CALL FOR PAPERS: Fourth Annual International Criminal Law Workshop: “The Politics of International Criminal Law”



Event Date: 

09/15/16 to 09/16/16

Location name: 

The University of Western Australia, Perth


Faculty of Law, The University of Western Australia, Perth

Fourth Annual International Criminal Law Workshop:
“The Politics of International Criminal Law”
Faculty of Law, The University of Western Australia, Perth
15-16 September 2016

Deadline for abstract submission: Monday 9 May 2016

Keynote speaker: The Honourable Justice Kevin Parker AC QC, former Judge of the ICTY
SUMMARY: The Faculty of Law at The University of Western Australia is convening the
Fourth Annual International Criminal Law Workshop to explore the theme, “The Politics of
International Criminal Law”. The Workshop organizers – Professors Holly Cullen, Philipp
Kastner and Sean Richmond – request paper proposals of up to 400 words that examine this
theme or ICL more generally. Following the Workshop, selected papers will be published in a
special issue of the International Criminal Law Review and, possibly, an expanded edited book
with Brill. Up to five travel awards of up to $1,000 are available for Higher Degree Research
(HDR) students and Early Career Researchers (ECRs) whose proposals are accepted.
THEME: Exploring “The Politics of International Criminal Law” is timely for scholars and
policy-makers working in the field of ICL and related areas. Law and politics of course
interact at both the international and domestic level. But this interaction appears particularly
charged in international criminal law, where at root a nascent legal regime aims to regulate the
longstanding power of states to define and manage war and crime. Reflecting this tension, the
creation and operation of ad hoc international criminal tribunals have depended on political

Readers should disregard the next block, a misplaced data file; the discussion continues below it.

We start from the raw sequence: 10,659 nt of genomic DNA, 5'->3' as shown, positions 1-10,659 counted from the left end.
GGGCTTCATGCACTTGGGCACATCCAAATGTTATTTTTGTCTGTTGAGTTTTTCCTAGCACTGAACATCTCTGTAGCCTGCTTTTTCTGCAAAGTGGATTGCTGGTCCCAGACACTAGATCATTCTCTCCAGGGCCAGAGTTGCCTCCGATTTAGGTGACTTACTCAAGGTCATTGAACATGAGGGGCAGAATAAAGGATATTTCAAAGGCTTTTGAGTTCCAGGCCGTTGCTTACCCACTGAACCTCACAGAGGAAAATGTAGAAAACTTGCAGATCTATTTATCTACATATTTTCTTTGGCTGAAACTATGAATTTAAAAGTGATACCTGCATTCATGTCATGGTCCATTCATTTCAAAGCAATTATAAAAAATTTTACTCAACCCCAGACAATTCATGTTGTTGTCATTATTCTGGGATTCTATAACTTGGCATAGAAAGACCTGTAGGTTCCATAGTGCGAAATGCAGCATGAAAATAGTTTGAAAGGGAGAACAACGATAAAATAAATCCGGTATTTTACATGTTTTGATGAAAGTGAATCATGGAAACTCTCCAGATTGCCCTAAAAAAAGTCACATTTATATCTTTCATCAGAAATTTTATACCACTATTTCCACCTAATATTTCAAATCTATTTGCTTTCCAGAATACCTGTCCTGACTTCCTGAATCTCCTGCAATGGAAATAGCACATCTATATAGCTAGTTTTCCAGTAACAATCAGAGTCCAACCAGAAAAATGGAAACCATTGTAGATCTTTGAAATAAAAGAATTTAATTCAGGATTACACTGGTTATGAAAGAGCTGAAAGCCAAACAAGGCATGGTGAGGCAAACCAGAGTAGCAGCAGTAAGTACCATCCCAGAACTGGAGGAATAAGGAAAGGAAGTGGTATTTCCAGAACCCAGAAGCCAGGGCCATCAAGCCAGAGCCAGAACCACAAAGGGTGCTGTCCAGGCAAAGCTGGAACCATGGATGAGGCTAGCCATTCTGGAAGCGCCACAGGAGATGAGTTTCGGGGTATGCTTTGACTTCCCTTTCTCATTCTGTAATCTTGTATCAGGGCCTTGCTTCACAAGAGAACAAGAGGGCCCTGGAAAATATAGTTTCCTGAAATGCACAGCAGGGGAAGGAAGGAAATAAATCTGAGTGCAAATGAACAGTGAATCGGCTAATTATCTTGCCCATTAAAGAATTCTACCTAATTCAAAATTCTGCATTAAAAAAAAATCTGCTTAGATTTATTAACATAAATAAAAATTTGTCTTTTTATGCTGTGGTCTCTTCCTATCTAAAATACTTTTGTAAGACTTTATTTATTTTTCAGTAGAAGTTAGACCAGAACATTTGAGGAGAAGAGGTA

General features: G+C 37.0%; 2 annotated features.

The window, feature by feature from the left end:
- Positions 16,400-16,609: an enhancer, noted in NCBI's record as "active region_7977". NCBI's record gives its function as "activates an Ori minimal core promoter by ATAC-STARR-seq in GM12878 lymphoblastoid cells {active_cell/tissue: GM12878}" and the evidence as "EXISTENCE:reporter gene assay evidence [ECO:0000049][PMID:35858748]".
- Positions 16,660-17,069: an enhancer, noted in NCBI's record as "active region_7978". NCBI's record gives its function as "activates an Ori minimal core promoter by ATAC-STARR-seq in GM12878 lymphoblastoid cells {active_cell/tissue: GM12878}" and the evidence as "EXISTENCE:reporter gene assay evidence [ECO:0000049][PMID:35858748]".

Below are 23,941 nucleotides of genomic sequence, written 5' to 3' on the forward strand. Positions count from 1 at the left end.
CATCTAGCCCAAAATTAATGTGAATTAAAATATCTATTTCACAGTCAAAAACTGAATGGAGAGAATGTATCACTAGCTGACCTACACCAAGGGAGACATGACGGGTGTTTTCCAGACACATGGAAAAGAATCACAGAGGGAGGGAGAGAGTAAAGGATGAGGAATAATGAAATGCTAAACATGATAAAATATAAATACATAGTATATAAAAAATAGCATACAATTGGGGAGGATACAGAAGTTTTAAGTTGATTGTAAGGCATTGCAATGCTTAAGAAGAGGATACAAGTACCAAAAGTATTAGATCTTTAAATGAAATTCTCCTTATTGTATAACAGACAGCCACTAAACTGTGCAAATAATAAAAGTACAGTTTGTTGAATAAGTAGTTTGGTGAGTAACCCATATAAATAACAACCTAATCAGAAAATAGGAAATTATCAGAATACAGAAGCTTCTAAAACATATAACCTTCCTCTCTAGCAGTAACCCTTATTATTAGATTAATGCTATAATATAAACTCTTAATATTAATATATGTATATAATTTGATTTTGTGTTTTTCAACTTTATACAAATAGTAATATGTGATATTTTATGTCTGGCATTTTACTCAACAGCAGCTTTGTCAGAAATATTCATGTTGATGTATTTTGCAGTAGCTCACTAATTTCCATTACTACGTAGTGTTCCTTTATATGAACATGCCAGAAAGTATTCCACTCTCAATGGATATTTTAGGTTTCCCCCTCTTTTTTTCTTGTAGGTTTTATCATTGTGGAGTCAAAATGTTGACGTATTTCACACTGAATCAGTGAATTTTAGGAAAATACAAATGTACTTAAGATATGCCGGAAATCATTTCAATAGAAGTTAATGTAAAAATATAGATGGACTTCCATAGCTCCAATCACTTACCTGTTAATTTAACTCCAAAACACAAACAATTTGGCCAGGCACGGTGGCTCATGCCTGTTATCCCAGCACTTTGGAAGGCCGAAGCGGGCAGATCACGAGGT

will and powerful countries, and the prosecution of individuals in these forums has affected
how we understand justice and peace in warring societies and the international community.
Similarly, the now permanent International Criminal Court (ICC) was first celebrated by those
seeking to end impunity and strengthen the international rule of law. Recently, though, the
Court’s legitimacy has been increasingly questioned, and some African members have said
they will withdraw from the ICC because they are disproportionately targeted for prosecution.

QUESTIONS: Cognizant of the above observations, the dominant doctrinal work that focuses
on the substance and procedure of ICL has started to expand, and new research has started to
theorize and study the relationship between law and politics in this field. Our Workshop seeks
to build on this exciting scholarship, and help clarify and advance the interdisciplinary debate
within and beyond this literature. We therefore invite papers from different conceptual,
methodological, and disciplinary approaches that address the following kinds of questions:
• What do we mean by “politics”, “law” and “legitimacy” in ICL? What distinguishes each?
• Do international criminal trials actually achieve what they aim to achieve? What unintended
consequences result from these trials? How do local actors use or contest such efforts?
• How should we understand variance in the participation of states in international criminal
initiatives such as the ICC, and the unequal regional application of such initiatives?
• How have powerful countries influenced ICL, and how has ICL affected these countries?
• How have feminist and critical perspectives influenced the creation and application of ICL?
What political relevance has this had at the domestic and international level?